Summary: Sometimes, surgery is a great way to fight obesity. For many people, bariatric surgery is a life-saving procedure. What’s interesting, however, is new research that seems to indicate that plastic surgery and obesity might not be the best combination in the world, and can lead to increased risks of complications and emergency room visits after your procedure. That said, plastic surgery is still remarkably safe—and you should talk to your plastic surgeon before making any decisions, rash or otherwise.
Links in Complications of Plastic Surgery and Obesity
Plastic surgeons have worked incredibly hard—an invested much research—at making their procedures lower risk. This makes sense. Elective procedures become much less enticing the higher the risk levels. In other words, breast augmentation is much less appealing when there’s a risk you’ll never wake up. Luckily, breast augmentation is an incredibly safe procedure. So, too, is something like a facelift. But it’s taken a while for plastic surgery to become as reliably safe as it is today. Even still, there’s no plastic surgery procedure that is not completely devoid of risk. That’s just how surgery is.
But that risk can change depending on who you are, it seems. For a long time, it was simply assumed that the older you were, the higher the risk. It makes sense on an intuitive level. But intuition does not always equal fact. Indeed, when researchers looked into the age factor, it didn’t seem to impact the overall complication rate—it’s true that age had an effect on what types of complications surgeons saw in post-operative settings, but the overall complication rate didn’t seem to alter terribly drastically from older patients to younger patients.
Overall Health is a Factor
However, what does seem to have an impact is overall health. Indeed, according to a recent study published by Plastic and Reconstructive Surgery obesity seem to have a large affect on complications and hospital visits after plastic surgery. This doesn’t mean that, if you’re obese you cannot have plastic surgery. It simply means that, with higher risk, should come higher awareness. In other words, you should be aware that you might run into complications slightly more often.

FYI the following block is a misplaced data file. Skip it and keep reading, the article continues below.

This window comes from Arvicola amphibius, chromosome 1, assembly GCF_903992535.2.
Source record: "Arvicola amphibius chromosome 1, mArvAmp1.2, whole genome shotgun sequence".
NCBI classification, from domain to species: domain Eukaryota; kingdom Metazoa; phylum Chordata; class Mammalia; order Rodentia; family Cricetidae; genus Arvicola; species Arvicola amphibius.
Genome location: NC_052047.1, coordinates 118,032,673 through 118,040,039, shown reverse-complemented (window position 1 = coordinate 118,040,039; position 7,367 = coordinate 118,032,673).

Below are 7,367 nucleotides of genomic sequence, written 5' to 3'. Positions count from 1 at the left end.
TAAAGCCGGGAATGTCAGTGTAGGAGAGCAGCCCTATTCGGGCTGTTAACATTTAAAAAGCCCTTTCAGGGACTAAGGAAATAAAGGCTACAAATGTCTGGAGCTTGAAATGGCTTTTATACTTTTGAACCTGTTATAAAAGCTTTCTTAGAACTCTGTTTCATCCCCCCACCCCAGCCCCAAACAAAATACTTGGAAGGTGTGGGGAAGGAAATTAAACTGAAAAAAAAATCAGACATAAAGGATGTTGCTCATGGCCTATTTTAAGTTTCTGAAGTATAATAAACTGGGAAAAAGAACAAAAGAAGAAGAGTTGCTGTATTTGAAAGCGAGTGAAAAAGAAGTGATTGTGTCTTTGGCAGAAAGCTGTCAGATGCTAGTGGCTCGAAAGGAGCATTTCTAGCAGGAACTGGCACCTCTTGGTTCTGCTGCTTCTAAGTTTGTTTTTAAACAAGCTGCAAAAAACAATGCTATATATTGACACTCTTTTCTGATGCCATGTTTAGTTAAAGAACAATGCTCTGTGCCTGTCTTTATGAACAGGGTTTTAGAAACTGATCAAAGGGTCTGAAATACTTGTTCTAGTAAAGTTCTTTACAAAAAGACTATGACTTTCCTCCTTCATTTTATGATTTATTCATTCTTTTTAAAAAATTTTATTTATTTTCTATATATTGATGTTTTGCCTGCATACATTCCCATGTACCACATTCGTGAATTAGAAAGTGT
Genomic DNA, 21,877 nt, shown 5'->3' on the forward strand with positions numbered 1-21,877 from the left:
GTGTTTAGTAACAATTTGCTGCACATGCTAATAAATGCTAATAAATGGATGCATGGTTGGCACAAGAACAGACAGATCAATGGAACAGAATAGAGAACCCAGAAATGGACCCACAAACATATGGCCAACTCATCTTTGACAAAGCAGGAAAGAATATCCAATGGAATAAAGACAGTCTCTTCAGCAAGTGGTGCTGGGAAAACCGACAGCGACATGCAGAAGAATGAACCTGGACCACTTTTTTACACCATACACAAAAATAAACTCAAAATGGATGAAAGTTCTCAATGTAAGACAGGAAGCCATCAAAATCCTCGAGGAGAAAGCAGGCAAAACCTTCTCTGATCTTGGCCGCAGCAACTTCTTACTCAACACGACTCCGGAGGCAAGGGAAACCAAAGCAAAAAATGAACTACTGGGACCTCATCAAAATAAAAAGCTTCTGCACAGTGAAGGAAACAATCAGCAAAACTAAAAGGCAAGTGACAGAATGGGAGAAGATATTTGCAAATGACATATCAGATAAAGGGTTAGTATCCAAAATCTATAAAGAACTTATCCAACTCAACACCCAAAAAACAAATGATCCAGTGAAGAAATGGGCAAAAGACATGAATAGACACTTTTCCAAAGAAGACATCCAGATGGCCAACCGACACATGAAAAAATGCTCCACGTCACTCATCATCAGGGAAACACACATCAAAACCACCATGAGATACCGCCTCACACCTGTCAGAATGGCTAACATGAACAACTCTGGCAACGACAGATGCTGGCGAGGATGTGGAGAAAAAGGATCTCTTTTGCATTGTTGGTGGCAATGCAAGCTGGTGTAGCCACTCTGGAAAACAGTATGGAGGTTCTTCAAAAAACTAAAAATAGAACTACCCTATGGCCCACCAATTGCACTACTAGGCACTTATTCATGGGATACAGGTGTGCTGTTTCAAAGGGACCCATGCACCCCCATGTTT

There’s a lot of speculation as to why this might be, and most of that speculation is centered around general health, as the intensity of the procedure did not necessarily have a large impact on the rise of complications. In other words, whether it was blepharoplasty or tummy tuck, the rise in complications was statistically pretty even. This leads the researchers to believe that it’s general health which has the greatest impact on complications after plastic surgery. It should also be noted that, as complications rise, so too do the number of trips to the emergency room. And as noted in this research, those who were obese had a higher rate of emergency room visits after plastic surgery than those who did not.
That said, there are certainly times when obese patients will require plastic surgery—as in the case of liposuction or a tummy tuck or even facial plastic surgery such as blepharoplasty or facelifts. And, to be sure, these are still generally very safe procedures. But the increase in the complication rate is definitely something that every patient should discuss with his or her doctor. Perhaps more important than overall body weight, in some cases, is a consistent body weight. According to the website of the Connecticut facial plastic surgery experts at Westport Facial Plastic Surgery, a constant body weight will help preserve the desired results, where as a body weight that fluctuates could dampen those results.
You Can Still Achieve the Transformation you Desire
At the end of the day, everybody deserves to be happy, and those who are obese are no different. In some cases, diet and exercise may not be effective ways to combat that obesity and something more extreme is required (such as various forms of bariatric surgery). In some cases, those bariatric surgeries can be followed up by other body contouring plastic surgeries in order to achieve the overall desired results. At that point, whether the “obesity” will be a factor in complications is pretty fluid, and will be up to you and plastic surgeon to discuss.
So if you’re interested in plastic surgery, you should definitely discuss this fact with your plastic surgeon, but you also should not let it dissuade you from what is, overall (though it does carry inherent risks) a pretty safe set up surgical procedures.